Documentary Hypothesis

The doubt as to the authorship of Moses was first expressed in late 17th century because of the use of different names for God scattered through Genesis, sometimes “Yahweh” and sometimes “Elohim”. This led to the speculation that Moses was not the “author” of Genesis but only a “redactor” (editor), who copied passages from earlier documents.

This hypothesis was studied by various people (mostly German), culminated in the formulation of the documentary hypothesis (also called JEDP hypothesis) by Wellhausen who published it in 1878.

The hypothesis identifies 4 major literary strands behind the Pentateuch: [a] Yahwist (J source, Yahweh as the name of God, “J” in German) written around 950 BC; [b] Elohist (E source, Elohim as the name of God) written around 850 BC; [c] Deuteronomy (D source) written around 620 BC, confined to the writing of Deuteronomy; [d] Priestly Writer (P source) written after the Babylonian exile around 550-450 BC.

By analyzing the use of words and the style of writing, the document analysts cut up Genesis into about 170 small segments based on the hypothetical documents. For example, Gen 21:1-7 is broken up into: v.1a (J), 1b (P), 2a (J), 2b-5 (P), 6-7 (E). Based on this hypothesis, the book of Genesis could only be completed after the first Jews returned from Babylon (538 BC), perhaps as late as 400 BC.

Since they believed that the documents were written a long period after the recorded events (death of Joseph at the end of Genesis happened in about 1805 BC), they argued that the information presented in Genesis could not be authentic. Thus the documentary hypothesis led to direct attacks on the accuracy of the Bible.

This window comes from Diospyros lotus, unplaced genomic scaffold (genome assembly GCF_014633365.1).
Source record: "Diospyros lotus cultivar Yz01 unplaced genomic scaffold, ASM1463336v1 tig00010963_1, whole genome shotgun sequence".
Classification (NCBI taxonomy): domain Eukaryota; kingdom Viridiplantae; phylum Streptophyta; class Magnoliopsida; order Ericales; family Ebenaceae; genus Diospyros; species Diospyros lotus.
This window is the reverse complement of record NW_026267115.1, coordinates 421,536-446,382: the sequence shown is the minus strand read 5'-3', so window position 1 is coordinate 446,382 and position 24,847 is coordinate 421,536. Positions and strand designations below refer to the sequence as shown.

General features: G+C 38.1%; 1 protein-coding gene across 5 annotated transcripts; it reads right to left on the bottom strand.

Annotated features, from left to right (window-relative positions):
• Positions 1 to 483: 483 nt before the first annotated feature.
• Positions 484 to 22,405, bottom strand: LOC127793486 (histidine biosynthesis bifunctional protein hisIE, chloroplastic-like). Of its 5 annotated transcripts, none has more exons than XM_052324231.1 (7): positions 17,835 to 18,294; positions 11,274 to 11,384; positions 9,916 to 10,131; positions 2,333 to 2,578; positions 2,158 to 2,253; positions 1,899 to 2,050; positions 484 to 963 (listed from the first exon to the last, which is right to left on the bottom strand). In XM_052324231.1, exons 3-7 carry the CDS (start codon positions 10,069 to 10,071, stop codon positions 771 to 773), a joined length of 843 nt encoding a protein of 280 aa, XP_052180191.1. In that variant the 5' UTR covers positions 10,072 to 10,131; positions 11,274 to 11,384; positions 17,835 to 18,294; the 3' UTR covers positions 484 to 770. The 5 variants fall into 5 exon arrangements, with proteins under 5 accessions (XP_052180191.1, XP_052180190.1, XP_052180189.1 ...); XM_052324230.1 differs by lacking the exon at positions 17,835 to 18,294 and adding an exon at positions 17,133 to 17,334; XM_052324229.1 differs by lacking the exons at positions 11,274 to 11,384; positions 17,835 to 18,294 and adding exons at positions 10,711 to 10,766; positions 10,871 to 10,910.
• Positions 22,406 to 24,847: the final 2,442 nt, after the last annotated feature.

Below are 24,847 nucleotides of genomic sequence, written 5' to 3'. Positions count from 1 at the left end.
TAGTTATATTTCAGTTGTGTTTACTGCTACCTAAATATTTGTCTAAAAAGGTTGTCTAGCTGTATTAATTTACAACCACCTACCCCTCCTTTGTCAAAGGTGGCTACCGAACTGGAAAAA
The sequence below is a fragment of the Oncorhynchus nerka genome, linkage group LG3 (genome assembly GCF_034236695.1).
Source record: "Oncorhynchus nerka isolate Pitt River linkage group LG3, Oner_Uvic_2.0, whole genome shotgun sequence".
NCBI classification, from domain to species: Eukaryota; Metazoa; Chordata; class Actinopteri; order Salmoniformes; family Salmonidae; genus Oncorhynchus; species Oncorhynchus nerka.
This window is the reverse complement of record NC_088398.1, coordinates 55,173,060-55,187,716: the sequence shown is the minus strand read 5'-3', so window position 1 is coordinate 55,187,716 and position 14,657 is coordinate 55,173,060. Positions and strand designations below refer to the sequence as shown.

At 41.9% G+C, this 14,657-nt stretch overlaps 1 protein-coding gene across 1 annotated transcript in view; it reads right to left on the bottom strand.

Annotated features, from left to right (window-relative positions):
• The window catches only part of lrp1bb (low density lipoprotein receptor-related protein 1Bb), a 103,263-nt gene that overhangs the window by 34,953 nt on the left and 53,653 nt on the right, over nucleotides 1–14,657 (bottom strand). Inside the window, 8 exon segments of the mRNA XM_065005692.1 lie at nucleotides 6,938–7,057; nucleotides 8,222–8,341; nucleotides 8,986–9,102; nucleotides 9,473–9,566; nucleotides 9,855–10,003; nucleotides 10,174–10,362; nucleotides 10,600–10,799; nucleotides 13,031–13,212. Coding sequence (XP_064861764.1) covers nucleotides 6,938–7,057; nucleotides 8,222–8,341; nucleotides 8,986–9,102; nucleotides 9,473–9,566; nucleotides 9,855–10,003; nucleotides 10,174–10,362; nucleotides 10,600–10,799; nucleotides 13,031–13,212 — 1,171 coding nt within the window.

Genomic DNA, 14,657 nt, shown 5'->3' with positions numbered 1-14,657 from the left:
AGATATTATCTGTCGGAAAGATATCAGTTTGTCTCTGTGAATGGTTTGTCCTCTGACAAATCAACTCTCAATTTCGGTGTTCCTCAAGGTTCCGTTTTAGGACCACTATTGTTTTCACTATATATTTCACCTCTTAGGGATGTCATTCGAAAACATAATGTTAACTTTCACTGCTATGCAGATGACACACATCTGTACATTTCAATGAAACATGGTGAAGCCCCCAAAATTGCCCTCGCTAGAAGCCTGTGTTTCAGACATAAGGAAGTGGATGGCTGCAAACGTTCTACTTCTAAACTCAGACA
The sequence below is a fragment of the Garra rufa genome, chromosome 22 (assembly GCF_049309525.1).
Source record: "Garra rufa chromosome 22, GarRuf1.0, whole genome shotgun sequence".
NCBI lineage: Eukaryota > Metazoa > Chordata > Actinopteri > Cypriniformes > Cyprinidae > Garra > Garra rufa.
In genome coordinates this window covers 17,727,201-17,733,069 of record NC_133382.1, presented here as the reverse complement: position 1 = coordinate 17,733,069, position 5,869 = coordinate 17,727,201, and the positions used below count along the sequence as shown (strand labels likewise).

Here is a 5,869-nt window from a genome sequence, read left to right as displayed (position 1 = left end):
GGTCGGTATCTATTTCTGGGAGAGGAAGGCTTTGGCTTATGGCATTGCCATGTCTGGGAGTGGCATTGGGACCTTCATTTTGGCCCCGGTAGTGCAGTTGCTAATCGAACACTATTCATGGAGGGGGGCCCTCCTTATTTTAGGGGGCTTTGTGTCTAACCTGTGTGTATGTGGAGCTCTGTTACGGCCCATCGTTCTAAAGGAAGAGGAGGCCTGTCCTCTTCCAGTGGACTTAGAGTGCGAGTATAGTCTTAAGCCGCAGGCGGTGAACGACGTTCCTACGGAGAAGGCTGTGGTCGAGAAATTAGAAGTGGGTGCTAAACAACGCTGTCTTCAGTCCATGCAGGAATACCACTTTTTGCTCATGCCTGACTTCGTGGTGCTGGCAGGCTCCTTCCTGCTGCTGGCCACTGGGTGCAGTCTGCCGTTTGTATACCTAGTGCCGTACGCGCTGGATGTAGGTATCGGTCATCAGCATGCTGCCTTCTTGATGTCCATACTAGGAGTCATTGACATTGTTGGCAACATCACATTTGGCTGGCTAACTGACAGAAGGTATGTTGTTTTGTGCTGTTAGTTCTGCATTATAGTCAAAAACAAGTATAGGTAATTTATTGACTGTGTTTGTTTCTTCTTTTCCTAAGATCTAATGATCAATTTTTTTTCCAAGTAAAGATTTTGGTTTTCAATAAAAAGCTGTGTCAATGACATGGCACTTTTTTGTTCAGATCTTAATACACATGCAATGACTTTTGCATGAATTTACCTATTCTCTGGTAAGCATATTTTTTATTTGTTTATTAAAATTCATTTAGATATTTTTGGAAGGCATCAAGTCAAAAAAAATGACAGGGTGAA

Wellhausen’s hypothesis was followed by numerous studies from both sides of the argument, some supporting the traditional approach while others raising even more radical suggestions. Because of many recent studies by Jewish scholars and evangelical Protestants, the traditional view has gained much ground and Mosaic authorship of the Pentateuch is again dominant in orthodox churches. Radday and Shore (1985) used the computer in a thorough word-level linguistic analysis of Genesis and concluded that the book is a unity, written by one author. Kitchen (1966) and Harrison (1969) collected evidence to support the authorship by Moses composed at about the time of the Exodus. With these works, they answered the two major questions about Genesis: unity and authorship.


        Objectives of the author:

[a] God the Creator is great; the role of man is decided with this perspective.

[b] We should praise God for His wisdom and His power.

[c] Beside God, nothing can be the object of our worship because they are all created.

        We can observe the attributes of God from Genesis and they are consistent through the whole Bible, unlike the gods in other religions. God is powerful, has infinite wisdom and is a God of peace and harmony. He is also a God of love and of perfection. He loves man and created man as a perfect being after His image. God created the paradise as a perfect environment. He instituted marriage as a perfect relationship.